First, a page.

Skip to content

Daily Herald Spotlights Elise Titiner and the Smashing Walnuts Foundation

 

The Daily Herald ran the following article about Metea Valley’s Elise Titiner. Elise and her high school softball teammates raise money for the Smashing Walnuts Foundation, which targets pediatric brain cancer. The Smashing Walnuts Foundation Fund was established within the Community Foundation to support their efforts.

Elise Titiner has no problem with commitment.

“When I find something that I like, I like to stick with that,” the Metea Valley senior said.

A softball player, over the last eight years she’s spent her springs and summers honing her pitching abilities.

A bassoon player since the fifth grade, she’s played in Metea Valley’s Wind Ensemble since sophomore year.

Also since her sophomore year, Titiner has benefitted the Smashing Walnuts Foundation, which targets pediatric brain cancer. The “walnut” was a tumor that in 2013 killed a 10-year-old Virginia girl, Gabriella Miller, who had relatives attending the Titiner family’s synagogue, Congregation Etz Chaim in Lombard.

Elise Titiner grabbed on to that cause and remained steadfast.

In this space we’ve “previewed” each of her prior fundraisers surrounding softball games between Metea Valley and Waubonsie Valley. From soliciting pledges per strikeouts by Mustangs pitchers to selling T-shirts and baked goods to the game-day chuck-a-duck contest to outright donations, Titiner’s inspiration has generated about $10,000 toward the foundation, said her father, Steven.

(A local organization, Community Foundation of the Fox River Valley, accepts donations to the Smashing Walnuts Foundation.)

She even received a Spirit of Sportsmanship Award at the Daily Herald’s Prep Sports Excellence Awards in 2014.

“Elise has taken over complete responsibility for the cancer event,” said Metea Valley softball coach Kris Kalivas, the former Waubonsie coach whose ties to both programs make the venture a natural. “She has communicated with Waubonsie Valley, all of the coaches in our program, as well as the athletes in our program. Each year she has tried to make the event bigger and better.”

This year’s fundraiser is on April 20. In addition to the softball teams, the Metea and Waubonsie girls soccer teams are playing after the softball game and have planned their own fundraising strategies.

“I’m hoping it’ll just bring more attention to the whole thing and reach a bigger audience, so I’m really excited about that,” Titiner said.

Perhaps the most uplifting facet of her journey is still in the making.

Shelving softball after the spring, this summer Titiner will be an intern at Northwestern University’s Feinberg School of Medicine, conducting research on Diffuse Intrinsic Pontine Glioma (DIPG), the clinical name for the tumor that felled Gabriella Miller.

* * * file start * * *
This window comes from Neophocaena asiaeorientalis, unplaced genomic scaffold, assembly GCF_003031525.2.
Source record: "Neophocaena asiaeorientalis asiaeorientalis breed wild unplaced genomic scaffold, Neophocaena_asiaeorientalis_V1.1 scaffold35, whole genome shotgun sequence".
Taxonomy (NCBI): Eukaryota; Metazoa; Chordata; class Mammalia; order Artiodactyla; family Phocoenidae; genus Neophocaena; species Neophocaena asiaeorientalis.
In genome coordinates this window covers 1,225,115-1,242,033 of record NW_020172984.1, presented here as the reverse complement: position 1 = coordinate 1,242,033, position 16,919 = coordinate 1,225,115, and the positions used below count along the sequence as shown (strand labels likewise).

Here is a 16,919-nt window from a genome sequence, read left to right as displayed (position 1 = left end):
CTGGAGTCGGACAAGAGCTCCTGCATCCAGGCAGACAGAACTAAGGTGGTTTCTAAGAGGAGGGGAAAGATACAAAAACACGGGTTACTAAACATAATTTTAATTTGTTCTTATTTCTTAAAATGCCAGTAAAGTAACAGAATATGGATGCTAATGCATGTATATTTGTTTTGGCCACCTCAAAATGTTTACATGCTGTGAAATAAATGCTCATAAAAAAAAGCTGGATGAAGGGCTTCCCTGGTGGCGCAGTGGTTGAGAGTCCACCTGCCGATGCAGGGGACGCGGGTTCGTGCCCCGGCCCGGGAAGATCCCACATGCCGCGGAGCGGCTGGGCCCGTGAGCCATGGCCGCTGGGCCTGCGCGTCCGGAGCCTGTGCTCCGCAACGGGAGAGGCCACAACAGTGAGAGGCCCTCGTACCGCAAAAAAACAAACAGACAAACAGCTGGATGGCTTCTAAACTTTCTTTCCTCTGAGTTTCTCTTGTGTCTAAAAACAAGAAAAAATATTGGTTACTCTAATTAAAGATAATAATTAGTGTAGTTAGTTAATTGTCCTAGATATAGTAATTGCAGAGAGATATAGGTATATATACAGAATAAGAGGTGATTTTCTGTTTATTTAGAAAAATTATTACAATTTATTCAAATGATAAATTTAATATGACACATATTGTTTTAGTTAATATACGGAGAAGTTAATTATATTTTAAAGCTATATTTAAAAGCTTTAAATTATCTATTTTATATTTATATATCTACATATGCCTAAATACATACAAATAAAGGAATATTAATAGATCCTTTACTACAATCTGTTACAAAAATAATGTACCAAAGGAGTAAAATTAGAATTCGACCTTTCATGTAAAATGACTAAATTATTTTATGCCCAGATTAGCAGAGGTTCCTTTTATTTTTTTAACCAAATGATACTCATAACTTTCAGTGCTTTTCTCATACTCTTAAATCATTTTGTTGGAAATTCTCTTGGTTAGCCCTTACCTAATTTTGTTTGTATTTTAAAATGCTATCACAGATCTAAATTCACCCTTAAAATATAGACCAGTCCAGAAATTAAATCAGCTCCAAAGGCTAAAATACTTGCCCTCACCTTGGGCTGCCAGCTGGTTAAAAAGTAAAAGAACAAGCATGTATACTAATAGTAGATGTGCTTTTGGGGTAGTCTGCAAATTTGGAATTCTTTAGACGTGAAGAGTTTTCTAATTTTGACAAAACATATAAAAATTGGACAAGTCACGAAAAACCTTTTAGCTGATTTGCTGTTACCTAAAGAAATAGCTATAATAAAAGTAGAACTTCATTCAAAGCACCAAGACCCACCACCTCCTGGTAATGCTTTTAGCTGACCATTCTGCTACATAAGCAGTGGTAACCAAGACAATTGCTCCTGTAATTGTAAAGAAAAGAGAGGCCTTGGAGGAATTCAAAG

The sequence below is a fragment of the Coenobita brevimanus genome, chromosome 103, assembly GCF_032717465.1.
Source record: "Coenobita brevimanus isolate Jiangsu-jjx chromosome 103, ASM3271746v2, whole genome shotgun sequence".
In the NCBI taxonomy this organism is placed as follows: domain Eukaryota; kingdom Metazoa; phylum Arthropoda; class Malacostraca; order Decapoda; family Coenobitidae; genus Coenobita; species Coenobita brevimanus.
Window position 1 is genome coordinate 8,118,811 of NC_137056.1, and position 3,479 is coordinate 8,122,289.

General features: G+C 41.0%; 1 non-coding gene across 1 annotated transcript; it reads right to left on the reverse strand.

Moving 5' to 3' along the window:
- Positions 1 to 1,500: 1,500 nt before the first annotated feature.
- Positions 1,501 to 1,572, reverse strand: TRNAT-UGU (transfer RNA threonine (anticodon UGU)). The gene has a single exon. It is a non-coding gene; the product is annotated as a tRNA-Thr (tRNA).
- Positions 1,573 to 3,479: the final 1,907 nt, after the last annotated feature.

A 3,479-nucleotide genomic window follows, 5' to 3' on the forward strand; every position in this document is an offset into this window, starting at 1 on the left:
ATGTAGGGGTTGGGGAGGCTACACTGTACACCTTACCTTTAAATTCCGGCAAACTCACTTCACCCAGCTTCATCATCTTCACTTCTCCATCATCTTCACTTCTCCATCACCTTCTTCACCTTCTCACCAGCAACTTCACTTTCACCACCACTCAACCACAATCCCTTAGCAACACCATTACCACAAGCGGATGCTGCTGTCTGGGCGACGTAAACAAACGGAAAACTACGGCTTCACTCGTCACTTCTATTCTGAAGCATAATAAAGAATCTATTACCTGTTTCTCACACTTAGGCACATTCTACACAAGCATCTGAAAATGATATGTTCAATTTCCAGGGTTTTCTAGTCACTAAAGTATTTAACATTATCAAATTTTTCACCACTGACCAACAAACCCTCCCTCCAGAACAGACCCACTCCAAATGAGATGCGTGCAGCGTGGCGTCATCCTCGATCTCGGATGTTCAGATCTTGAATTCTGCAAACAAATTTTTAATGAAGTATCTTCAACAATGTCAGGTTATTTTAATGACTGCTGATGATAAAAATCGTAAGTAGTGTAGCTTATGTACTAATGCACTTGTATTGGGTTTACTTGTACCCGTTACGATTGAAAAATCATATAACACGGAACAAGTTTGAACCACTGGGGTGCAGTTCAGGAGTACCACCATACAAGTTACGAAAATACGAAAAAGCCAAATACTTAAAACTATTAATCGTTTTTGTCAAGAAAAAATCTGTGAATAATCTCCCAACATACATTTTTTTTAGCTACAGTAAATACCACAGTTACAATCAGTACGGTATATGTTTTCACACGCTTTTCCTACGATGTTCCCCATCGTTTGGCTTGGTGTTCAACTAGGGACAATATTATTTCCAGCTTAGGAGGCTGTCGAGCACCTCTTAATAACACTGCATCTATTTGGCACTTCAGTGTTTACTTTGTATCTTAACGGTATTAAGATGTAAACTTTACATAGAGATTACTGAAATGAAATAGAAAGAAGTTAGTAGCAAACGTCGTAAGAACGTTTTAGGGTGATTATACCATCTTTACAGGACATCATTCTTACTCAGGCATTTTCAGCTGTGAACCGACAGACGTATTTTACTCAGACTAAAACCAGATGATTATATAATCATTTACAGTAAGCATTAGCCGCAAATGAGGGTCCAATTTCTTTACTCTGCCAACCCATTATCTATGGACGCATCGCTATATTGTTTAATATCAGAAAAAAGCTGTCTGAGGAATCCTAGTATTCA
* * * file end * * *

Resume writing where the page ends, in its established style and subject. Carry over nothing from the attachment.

“At this point I’m hoping to make it my career,” Titiner said. “I want to do research in college and later.”

She will attend the University of Michigan and aims to earn a master’s degree in four years, then go to medical school — though the emotional strain of working as a physician rather than as a researcher “may be too much for me,” she said.

“It’s going to be a lot of work, but I’m hoping to make it happen,” Titiner said of her lofty goals.

Once armed with passion she’s hard to deter. Results on display April 20 — and in a promising future.

“I really hope that people can see what I’m doing and (that) it grabs one person’s attention and makes them see something in the world or take action,” Titiner said. “So many people don’t, and it’s so important.”

A community foundation is a donor-driven organization that helps donors custom-design funds that reflect their charitable interests. Through the years, grants from these funds have made a significant impact on our local communities.

Sharon Stredde

President Emeritus

As a first-generation college student from a low-income family, I was worried about how I was going to pay for books and supplies. This scholarship will allow me to focus more on my studies instead of worrying about how to afford college. I am working to not only create opportunities for myself but to motivate future generations. Thank you so much for helping me along this journey!

Moises J.

Claude & Alice Allen Memorial Scholarship Recipient

Being a part of the Community Foundation scholarship committee is the highlight of my year. For many, a scholarship from the Community Foundation is the reason they are able to continue reaching for their dreams and changing the future of our world. I hope each recipient knows just how inspirational they are to those of us who are lucky enough to read their stories.

Jessica Breugelmans

Board Member & Scholarship Committee Member

…you can always start small, even $25 can make a difference. Remember we can’t take our money with us. Even if it’s just your gift of time. Volunteer and get involved.

Cris Anderson

Cristina & Thomas S. Anderson Endowment Fund | Tom & Cris Anderson Colonial Advisory Fund

Thank you very much for supporting my college education for these four years. I will never be able to repay you for the opportunity that this scholarship has given to me.

Julia H.

[Renewing Scholarship Recipient] Graduate of Hinkley-Big Rock High School

We chose the Community Foundation because of its reputation. It’s well known, established and we can trust them to do the job for us.

Dick Schindel

Richard and Susan Schindel Scholarship Funds

Community Foundation of the Fox River Valley

Install Community Foundation of the Fox River Valley

Install this application on your home screen for quick and easy access when you’re on the go.

Just tap then “Add to Home Screen”